However, studies with longer follow-up periods (> 15 years) have demonstrated that MHO individuals were at an increased risk of major CVD events as compared to MHNW individuals[192,193].

Examining the natural history of the MHO phenotype it has been showed that over half of subjects progressed to frank MS over a 10 years period[194].

Moreover, Shaharyar et al[195] demonstrated that both MHO individuals and MONW phenotypes were associated with elevated hs-CRP, and hepatic steatosis.

In a recent paper, Achilike et al[196] showed that among subjects classified as MHO at baseline, almost half (47.6%) of them progressed to MUO within the 7.8-year follow-up period. MHO individuals who developed MUO were older and had more adiposity, higher 10-year CHD risk and lower HDL cholesterol than those who remained as MHO or become non-obese. They conclude that, MHO may not be a stable condition, because it confers markedly increased risk of developing multiple metabolic abnormalities in the future.

According to the editorial comment of Puri[197], it must be simply accepted that obesity is a disease, and no level of obesity can be considered healthy. In fact, the studies by Chang et al[198], demonstrated that, on the basis of the coronary artery calcium scores, MHO had a significantly greater prevalence of coronary atherosclerosis than the metabolically-healthy but normal weight subjects. Moreover, Kramer et al[199] observed that compared with NWL subjects, MHO were at significantly greater risk for death and cardiovascular events.

All these data raised serious doubts on the concept of obese people maintaining a benign prognosis and highlight the fact that obesity per se is a genuine disease[197].

Therefore, both MHO and MONW phenotypes, in the same manner of “at risk obese” phenotype, may not be benign and physicians should strive to treat individuals in these subgroups to reverse these conditions.


The MUO, also defined as “at risk” obese subjects are characterized by a BMI ≥ 30 kg/m2, a PBF > 30% and high visceral fat mass, closely linked to the development of the MS, T2DM, and atherosclerotic CVD[200-203].

Although a unifying definition of the MS does not exist[204-206], there is a worldwide agreement about the role of insulin resistance and abdominal obesity as the main pathophysiological mechanisms for the development of metabolic disorders characterizing the MS[207,208].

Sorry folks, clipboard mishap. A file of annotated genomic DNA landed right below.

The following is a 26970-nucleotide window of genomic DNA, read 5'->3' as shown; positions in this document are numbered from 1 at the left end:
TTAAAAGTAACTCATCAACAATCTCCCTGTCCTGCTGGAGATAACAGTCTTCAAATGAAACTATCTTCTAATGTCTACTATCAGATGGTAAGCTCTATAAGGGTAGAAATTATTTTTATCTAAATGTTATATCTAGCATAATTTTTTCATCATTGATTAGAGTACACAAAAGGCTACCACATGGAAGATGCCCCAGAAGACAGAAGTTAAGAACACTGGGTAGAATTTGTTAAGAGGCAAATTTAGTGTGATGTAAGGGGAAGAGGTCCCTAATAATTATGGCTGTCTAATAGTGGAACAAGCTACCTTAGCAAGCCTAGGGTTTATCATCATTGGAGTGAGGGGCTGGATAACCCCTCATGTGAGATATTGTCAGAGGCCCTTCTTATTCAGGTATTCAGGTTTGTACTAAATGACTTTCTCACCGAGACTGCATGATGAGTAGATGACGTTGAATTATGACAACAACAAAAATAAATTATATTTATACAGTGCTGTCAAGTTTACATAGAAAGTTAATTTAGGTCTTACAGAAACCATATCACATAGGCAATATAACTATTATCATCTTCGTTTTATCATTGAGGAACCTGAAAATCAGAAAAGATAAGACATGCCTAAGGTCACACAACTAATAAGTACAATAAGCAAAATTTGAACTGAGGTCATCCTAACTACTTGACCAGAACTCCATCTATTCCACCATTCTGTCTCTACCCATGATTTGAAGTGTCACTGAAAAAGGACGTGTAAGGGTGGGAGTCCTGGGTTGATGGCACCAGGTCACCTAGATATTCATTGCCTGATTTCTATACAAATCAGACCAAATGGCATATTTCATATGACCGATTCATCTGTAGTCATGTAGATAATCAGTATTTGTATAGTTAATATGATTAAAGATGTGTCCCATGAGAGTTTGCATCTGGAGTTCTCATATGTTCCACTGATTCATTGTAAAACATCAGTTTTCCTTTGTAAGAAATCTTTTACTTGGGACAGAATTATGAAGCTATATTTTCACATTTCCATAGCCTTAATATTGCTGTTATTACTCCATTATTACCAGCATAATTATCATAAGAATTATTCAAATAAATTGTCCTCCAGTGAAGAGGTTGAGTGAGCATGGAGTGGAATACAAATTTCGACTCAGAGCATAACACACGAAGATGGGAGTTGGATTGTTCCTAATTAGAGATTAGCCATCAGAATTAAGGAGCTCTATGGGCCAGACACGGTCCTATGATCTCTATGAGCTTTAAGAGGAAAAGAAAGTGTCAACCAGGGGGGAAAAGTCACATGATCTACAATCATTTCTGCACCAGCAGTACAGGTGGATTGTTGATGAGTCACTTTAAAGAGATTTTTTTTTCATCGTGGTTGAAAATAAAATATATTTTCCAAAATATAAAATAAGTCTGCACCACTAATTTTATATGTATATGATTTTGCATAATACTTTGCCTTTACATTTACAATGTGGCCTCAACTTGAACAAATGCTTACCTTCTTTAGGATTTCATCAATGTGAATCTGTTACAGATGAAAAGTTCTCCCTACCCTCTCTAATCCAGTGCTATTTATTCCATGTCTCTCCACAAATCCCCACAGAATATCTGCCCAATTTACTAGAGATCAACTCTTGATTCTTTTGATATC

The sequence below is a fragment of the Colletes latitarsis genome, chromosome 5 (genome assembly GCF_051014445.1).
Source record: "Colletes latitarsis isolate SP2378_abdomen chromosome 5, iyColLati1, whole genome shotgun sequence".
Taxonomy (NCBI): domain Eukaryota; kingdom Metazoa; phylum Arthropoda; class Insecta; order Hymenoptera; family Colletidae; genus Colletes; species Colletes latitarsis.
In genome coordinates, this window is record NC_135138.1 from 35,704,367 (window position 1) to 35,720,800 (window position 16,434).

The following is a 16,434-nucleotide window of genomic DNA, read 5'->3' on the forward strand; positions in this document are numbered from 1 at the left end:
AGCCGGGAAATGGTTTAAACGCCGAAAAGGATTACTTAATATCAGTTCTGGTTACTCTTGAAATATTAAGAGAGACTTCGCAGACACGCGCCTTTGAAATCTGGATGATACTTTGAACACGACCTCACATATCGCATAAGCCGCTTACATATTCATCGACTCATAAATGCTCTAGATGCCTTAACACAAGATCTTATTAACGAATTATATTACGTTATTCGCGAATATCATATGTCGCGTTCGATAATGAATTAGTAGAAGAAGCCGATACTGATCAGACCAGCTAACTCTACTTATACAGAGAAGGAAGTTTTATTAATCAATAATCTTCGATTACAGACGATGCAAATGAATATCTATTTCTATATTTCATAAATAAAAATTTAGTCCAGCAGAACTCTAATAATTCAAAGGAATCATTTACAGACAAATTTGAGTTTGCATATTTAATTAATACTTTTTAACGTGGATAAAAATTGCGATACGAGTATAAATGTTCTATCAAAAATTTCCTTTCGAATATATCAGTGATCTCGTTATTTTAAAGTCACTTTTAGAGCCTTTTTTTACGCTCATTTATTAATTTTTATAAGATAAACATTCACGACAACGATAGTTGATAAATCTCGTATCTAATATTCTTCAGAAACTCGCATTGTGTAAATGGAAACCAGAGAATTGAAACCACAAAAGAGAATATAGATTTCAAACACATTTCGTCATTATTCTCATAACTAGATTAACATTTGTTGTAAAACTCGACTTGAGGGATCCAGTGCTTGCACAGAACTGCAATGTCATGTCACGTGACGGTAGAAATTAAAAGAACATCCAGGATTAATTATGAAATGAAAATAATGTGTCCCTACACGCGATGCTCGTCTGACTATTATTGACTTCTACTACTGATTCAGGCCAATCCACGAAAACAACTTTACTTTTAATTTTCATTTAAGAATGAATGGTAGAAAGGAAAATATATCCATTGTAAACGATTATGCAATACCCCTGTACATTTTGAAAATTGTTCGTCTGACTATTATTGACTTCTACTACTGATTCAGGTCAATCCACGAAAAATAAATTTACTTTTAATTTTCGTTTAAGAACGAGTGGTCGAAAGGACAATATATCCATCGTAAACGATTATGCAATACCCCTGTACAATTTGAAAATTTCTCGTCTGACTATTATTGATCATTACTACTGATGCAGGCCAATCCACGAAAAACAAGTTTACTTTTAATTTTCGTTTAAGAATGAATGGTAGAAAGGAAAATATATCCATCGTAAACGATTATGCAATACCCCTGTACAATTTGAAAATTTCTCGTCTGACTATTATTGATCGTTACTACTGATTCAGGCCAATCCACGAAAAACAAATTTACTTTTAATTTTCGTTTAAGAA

Hormonal differences after an oral glucose tolerance test may explain the propensity for impaired glucose homeostasis in then “at-risk” obese phenotype[209].

O’Connell et al[210] divided the obese subjects in three class: MHO, MUO and obese with DM. They found that MUO and T2DM obese subjects had an omental adipocyte size greater than MHO, while subcutaneous adipocyte size, was related to metabolic health, and possibly progression from hepatic steatosis to fibrosis. Moreover, they showed that MUO group had an intermediate degree of steatosis (43%) respect to MHO (3%) and obese with T2DM (74%). Finally, they suggested that the size of the individual’s adipocytes is more important than the size of the individual.

MUO individuals showed higher plasma glucose dependent insulinotropic polypeptide, lower post-glucose load glucagone-like-peptide-1, and higher levels at baseline and after glucose load, indicating inappropriate glucagone suppression[211].

Many studies have demonstrated that increased IHTG content (i.e., NAFLD) is a robust marker of metabolic dysfunction in obese people[47,212,213], and the amount of IHTG is directly correlated with the degree of insulin resistance in the liver, skeletal muscle, and adipose tissue[214].

However, not all obese persons develop NAFLD, insulin resistance, and cardiometabolic disease. A subgroup of obese people are those have increased IHTG content are the “Metabolic Abnormal Obese” (MAO)[47].

Roberts et al[215] and others[216-219] have found that, compared with Metabolic Normal Obese (MNO) subjects, MAO have decreased adipose tissue expression of genes involved in glucose uptake and lipogenesis[47].

Moreover, Fabbrini et al[47] demonstrated distinct differences in the response to weight gain in MNO and MAO subjects. In MAO subjects, but not MNO subjects, moderate weight gain exacerbated several metabolic risk factors for CVD, including increased blood pressure, plasma triglyceride levels, VLDL apoB100 concentrations, and VLDL apoB100 secretion rates, and decreased plasma adiponectin concentrations and insulin sensitivity in the liver, skeletal muscle, and adipose tissues. Weight gain also caused a greater absolute, but not relative, increase in intra hepatic triglyceride content in MAO subjects compared with that seen in MNO subjects. Together, these data suggest that increased adipose tissue capacity for lipogenesis helps protect against the adverse metabolic effects of weight gain.